To plan or not to plan

Titus’ first trip overseas was to Bali when he was 10 months old, and we spent three nights up in serene Ubud. We didn’t draw up an itinerary then, as we intended to just laze around our sprawling villa and swim, and head out to the tiny village when we were hungry.

But for Japan, we had to plan.

In fact, if you are travelling with a dependent child and will be spending most of your time away from the hotel, it really makes good sense to plan ahead.

Here are some reasons why going about Japan with a detailed plan that included addresses, directions and train timings will help maintain your sanity.

  1. Train services that go outside of the city centre don’t run frequently and missing a ride now could mean having to wait an hour or more for the next service. You may also need to connect to another train or bus, so precise timing matters.
  2. Some of the most beautiful parks and castles shut their doors at 5pm and allow last entry 30 minutes before. You don’t want to make your way there slowly only to learn that you aren’t permitted entry.
  3. Planning in advance would also guide you in what to bring for baby. If you are exploring the outskirts for a full day, pack enough food that baby can eat on the go (in tiny towns there may not be many restaurants that open all day), boiled water, and at least two milk feeds as well as sufficient diapers and change of clothes. Also, think carefully if the baby sling would function better than a stroller. While most train stations are equipped with elevators, those in tiny towns don’t. Some temples are also up on a hill or come with many steps, so you will have to leave your stroller behind to truly see the sights.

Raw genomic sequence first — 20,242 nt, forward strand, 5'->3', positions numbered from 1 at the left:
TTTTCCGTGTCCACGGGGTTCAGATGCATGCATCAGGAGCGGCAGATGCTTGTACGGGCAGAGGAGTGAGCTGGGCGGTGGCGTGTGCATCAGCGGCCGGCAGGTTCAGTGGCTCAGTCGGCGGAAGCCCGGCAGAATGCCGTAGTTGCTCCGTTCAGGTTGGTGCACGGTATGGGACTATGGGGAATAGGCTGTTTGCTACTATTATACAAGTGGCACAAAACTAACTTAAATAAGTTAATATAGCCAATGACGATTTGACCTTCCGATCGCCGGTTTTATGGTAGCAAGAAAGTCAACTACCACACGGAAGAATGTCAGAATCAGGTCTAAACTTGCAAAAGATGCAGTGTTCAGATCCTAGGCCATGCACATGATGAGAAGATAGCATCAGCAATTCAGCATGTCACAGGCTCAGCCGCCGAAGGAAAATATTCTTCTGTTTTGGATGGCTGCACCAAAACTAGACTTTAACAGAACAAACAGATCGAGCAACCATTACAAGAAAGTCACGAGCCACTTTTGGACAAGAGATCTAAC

4. Because baby’s needs must come first, planning ahead also ensures you get to do what you most desire. I suggested listing places to visit each day in order of priority, with those you are willing to forego taking later slots.

Oh, and whether or not you fancy shopping while on holiday (I’m not a big fan of wasting time on shopping while travelling), when in Japan you should set aside some time to explore the kids department in shopping malls. They. Are. Awesome.

We fell in love with the children’s section at Takashimaya at JR Nagoya. The selection of shoes and clothes are amazing and it takes incredible restrain to not shop ourselves to bankruptcy.

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Then there is also the wonderful Baby Room which comes with a well furnished lounge for tired parents, complete with couches and food and drinks vending machines; a large feeding area with highchairs, hot water dispensers and microwave machines; a sprawling baby changing room with countless spacious changing stations.

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